King v. United States

Petition for certiorari denied on June 11, 2012
Docket No. Op. Below Argument Opinion Vote Author Term
11-959 9th Cir. N/A N/A N/A N/A OT 2011

Issue: (1) Whether, when a false statement is made to an individual who has no connection whatsoever to the federal government, the false statement is nonetheless made in a “matter within the jurisdiction” of the United States, in violation of 18 U.S.C. § 1001, if the subject matter of the statement involves issues over which the federal government may exercise regulatory authority; and (2) whether the government exceeds its power under the Commerce Clause when it criminalizes underground injections of clean water into intrastate aquifers with no connection to underground sources of drinking water.

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Briefs and Documents

Certiorari-stage documents

King v. United States

Pending petition
Docket No. Op. Below Argument Opinion Vote Author Term
10-10489 5th Cir. TBD TBD TBD TBD TBD

Issue: Whether a defendant’s maximum term of supervised release serves as a cumulative maximum on the length of imprisonment available following revocation of supervised release?

Briefs and Documents

Certiorari-stage documents

 
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  • This Week at the Court

    The court issued additional orders from the December 2 conference on Monday. The court did not grant any new cases or call for the views of the solicitor general in any cases. On Tuesday, the court released its opinions in three cases. The court also heard oral arguments on Monday, Tuesday and Wednesday. The calendar for the December sitting is available on the court's website. On Friday the justices will meet for their December 9 conference; our list of "petitions to watch" for that conference will be available soon.

  • Major Cases

    • Gloucester County School Board v. G.G.
      (1) Whether courts should extend deference to an unpublished agency letter that, among other things, does not carry the force of law and was adopted in the context of the very dispute in which deference is sought; and (2) whether, with or without deference to the agency, the Department of Education's specific interpretation of Title IX and 34 C.F.R. § 106.33, which provides that a funding recipient providing sex-separated facilities must “generally treat transgender students consistent with their gender identity,” should be given effect.
    • Bank of America Corp. v. City of Miami
      (1) Whether, by limiting suit to “aggrieved person[s],” Congress required that a Fair Housing Act plaintiff plead more than just Article III injury-in-fact; and (2) whether proximate cause requires more than just the possibility that a defendant could have foreseen that the remote plaintiff might ultimately lose money through some theoretical chain of contingencies.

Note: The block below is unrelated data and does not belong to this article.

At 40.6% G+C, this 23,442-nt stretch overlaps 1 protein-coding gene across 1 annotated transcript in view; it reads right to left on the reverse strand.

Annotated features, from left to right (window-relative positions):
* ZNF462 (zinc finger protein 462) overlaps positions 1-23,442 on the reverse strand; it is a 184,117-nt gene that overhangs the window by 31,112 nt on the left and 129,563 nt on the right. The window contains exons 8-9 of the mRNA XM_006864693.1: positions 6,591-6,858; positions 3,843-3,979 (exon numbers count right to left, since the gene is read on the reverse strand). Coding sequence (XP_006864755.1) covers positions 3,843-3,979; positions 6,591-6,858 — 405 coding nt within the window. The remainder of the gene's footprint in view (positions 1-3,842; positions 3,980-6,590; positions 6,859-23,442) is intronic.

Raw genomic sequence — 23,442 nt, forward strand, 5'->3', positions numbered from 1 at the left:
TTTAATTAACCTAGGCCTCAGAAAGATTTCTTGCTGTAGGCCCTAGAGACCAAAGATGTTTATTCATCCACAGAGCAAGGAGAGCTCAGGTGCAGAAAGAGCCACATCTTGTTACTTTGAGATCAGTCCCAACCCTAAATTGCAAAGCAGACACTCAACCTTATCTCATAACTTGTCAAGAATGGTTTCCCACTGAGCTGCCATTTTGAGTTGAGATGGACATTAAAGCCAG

• Moore v. Texas
      (1) Whether it violates the Eighth Amendment and this Court’s decisions in Hall v. Florida and Atkins v. Virginia to prohibit the use of current medical standards on intellectual disability, and require the use of outdated medical standards, in determining whether an individual may be executed.
    • Pena-Rodriguez v. Colorado
      Whether a no-impeachment rule constitutionally may bar evidence of racial bias offered to prove a violation of the Sixth Amendment right to an impartial jury.
    • Murr v. Wisconsin
      Whether, in a regulatory taking case, the “parcel as a whole” concept as described in Penn Central Transportation Company v. City of New York, establishes a rule that two legally distinct but commonly owned contiguous parcels must be combined for takings analysis purposes.
    • Trinity Lutheran Church of Columbia, Inc. v. Pauley
      Whether the exclusion of churches from an otherwise neutral and secular aid program violates the Free Exercise and Equal Protection Clauses when the state has no valid Establishment Clause concern.
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  • Upcoming Petitions

      Conference of December 9, 2016
    • FTS USA, LLC v. Monroe (1) Whether the Fair Labor Standards Act and the Due Process Clause permit a collective action to be certified and tried to verdict based on testimony from a small subset of the putative plaintiffs, without either any statistical or other similarly reliable showing that the experiences of those who testified are typical and can reliably be extrapolated to the entire class, or a jury finding that the testifying witnesses are representative of the absent plaintiffs; and (2) whether the procedure for determining damages upheld by the Sixth Circuit, in which the district court unilaterally determined damages without any jury finding, violates the Seventh Amendment.
    • Overton v. United States Whether, consistent with this Court's Brady v. Maryland jurisprudence, a court may require a defendant to demonstrate that suppressed evidence “would have led the jury to doubt virtually everything” about the government's case in order to establish that the evidence is material.
    • Turner v. United States (1) Whether, under Brady v. Maryland, courts may consider information that arises after trial in determining the materiality of suppressed evidence; and (2) whether, in a case where no physical evidence inculpated petitioners, the prosecution's suppression of information that included the identification of a plausible alternative perpetrator violated petitioners' due process rights under Brady.

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